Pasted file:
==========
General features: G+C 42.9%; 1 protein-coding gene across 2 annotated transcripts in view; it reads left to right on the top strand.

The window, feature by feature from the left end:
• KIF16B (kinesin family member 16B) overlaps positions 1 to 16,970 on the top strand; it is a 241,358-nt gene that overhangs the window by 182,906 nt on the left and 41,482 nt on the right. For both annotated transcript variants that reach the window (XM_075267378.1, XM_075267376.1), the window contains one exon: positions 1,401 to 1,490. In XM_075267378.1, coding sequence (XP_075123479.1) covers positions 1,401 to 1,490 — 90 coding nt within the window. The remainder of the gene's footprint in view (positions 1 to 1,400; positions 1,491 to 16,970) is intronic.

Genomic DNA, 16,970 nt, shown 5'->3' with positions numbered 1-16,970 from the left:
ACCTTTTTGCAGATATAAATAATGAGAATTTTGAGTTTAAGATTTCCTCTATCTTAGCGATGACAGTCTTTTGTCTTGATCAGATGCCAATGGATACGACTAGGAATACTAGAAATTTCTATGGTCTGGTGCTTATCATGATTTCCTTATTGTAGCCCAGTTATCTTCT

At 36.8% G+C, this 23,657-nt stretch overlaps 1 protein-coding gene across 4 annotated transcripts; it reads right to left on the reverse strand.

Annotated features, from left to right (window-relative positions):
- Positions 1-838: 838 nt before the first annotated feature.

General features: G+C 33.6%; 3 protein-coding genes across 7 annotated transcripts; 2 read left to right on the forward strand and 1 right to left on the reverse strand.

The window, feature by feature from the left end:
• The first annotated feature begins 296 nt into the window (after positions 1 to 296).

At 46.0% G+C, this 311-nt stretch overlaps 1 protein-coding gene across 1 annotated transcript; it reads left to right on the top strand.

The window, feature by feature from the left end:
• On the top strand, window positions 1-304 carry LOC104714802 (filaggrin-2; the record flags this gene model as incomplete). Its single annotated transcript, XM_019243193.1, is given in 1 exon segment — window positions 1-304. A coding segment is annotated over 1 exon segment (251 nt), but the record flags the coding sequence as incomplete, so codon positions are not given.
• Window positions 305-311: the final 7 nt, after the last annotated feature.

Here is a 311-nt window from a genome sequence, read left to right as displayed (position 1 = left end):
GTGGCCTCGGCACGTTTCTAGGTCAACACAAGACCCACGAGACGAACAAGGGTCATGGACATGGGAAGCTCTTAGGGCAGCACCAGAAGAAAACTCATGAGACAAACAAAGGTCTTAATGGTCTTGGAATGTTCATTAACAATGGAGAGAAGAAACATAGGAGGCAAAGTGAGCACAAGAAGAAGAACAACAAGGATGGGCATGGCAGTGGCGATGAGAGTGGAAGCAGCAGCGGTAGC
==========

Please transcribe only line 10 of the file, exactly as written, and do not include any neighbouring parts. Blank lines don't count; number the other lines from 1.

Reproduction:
The window, feature by feature from the left end: